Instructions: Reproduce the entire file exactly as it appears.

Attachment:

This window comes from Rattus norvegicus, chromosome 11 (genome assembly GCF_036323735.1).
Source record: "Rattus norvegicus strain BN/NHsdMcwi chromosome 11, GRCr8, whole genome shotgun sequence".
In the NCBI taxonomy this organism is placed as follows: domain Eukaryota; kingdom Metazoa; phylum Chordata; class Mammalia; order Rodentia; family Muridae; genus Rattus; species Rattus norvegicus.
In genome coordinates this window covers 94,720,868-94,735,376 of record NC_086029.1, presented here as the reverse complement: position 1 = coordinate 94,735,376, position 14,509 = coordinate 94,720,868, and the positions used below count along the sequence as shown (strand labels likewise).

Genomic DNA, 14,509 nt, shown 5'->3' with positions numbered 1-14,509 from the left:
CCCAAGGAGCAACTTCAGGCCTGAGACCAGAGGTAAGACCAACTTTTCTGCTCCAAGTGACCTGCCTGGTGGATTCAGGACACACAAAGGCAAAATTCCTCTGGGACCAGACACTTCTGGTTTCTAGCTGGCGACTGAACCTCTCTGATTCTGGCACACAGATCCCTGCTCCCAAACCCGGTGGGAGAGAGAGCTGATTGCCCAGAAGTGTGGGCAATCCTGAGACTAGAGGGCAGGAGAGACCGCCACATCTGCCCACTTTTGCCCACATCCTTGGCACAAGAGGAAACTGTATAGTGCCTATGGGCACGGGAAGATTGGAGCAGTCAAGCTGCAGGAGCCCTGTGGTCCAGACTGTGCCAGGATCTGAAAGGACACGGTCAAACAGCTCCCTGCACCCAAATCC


This window comes from Rattus norvegicus, chromosome 11 (genome assembly GCF_036323735.1).
Source record: "Rattus norvegicus strain BN/NHsdMcwi chromosome 11, GRCr8, whole genome shotgun sequence".
In the NCBI taxonomy this organism is placed as follows: domain Eukaryota; kingdom Metazoa; phylum Chordata; class Mammalia; order Rodentia; family Muridae; genus Rattus; species Rattus norvegicus.
In genome coordinates this window covers 94,720,868-94,735,376 of record NC_086029.1, presented here as the reverse complement: position 1 = coordinate 94,735,376, position 14,509 = coordinate 94,720,868, and the positions used below count along the sequence as shown (strand labels likewise).

Genomic DNA, 14,509 nt, shown 5'->3' with positions numbered 1-14,509 from the left:
CCCAAGGAGCAACTTCAGGCCTGAGACCAGAGGTAAGACCAACTTTTCTGCTCCAAGTGACCTGCCTGGTGGATTCAGGACACACAAAGGCAAAATTCCTCTGGGACCAGACACTTCTGGTTTCTAGCTGGCGACTGAACCTCTCTGATTCTGGCACACAGATCCCTGCTCCCAAACCCGGTGGGAGAGAGAGCTGATTGCCCAGAAGTGTGGGCAATCCTGAGACTAGAGGGCAGGAGAGACCGCCACATCTGCCCACTTTTGCCCACATCCTTGGCACAAGAGGAAACTGTATAGTGCCTATGGGCACGGGAAGATTGGAGCAGTCAAGCTGCAGGAGCCCTGTGGTCCAGACTGTGCCAGGATCTGAAAGGACACGGTCAAACAGCTCCCTGCACCCAAATCC